It seems important to frame the equality as something within the nature of men already holding much of the rights and prestige with the movement towards men’s status of women; wherein, the moving forward of women towards further equality with men becomes an issue in the workplace.
Canadian society and legal systems deal with this issue on a number of fronts with the Canadian Human Rights Act, Canadian Human Rights Commission, and the Canadian Human Rights Tribunal covered in recent prior articles.
Another unassociated but directly related by theme document in Canadian legal traditions is from 1995 with the Equal Employment Act. The purpose of the act is to achieve equality within the workplace, which amounts to a continuation, in law, of the Second Wave Feminism movement from the 60s and 70s with further instantiation in the legal traditions and subsequent implementation in the workplace.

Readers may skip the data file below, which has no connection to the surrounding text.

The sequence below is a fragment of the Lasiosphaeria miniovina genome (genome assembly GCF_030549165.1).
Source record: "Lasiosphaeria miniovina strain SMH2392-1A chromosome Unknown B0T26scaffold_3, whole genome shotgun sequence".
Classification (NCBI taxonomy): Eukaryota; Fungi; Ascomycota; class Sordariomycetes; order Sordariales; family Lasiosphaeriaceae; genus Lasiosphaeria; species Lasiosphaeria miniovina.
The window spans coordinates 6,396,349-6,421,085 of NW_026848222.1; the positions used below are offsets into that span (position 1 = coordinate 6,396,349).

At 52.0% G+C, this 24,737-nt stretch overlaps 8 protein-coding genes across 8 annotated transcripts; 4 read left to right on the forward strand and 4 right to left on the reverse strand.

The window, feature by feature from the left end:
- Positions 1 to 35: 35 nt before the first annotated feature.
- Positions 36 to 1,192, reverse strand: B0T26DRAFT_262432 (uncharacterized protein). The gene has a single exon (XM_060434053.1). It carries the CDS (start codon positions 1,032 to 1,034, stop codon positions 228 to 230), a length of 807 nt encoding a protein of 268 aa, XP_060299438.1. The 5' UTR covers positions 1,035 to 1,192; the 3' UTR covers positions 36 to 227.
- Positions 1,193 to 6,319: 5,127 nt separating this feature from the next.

The scope of the act is an important aspect of the equality from within the workplace for women with men. Herein, we can find the statements of the purpose to achieve equality for women who – historically speaking – have been subject to the denial of employment opportunities and so access to jobs and careers regardless of accomplishments, qualifications, and talents based on their sex.
It remains important to parse the precision of the statements within the act itself in order to delineate the forms of the equality implied and the scope and type too. For example, the phrasing of the “denied employment opportunities or benefits for reasons unrelated to ability” becomes a hefty statement as to the equality of women with men.
In order to achieve some modicum of equality with men in the workplace. The statement pertains to two forms of equality for women within the workplace including the opportunity or access, or more properly the improper denial thereof. The access to the job market is an important part of the equality. Because women, as noted, did not have the fundamental access to the world of work outside of the home and childcare, where their work was not considered work via the standards and values of the nation in the evaluation of a simple metric: pay.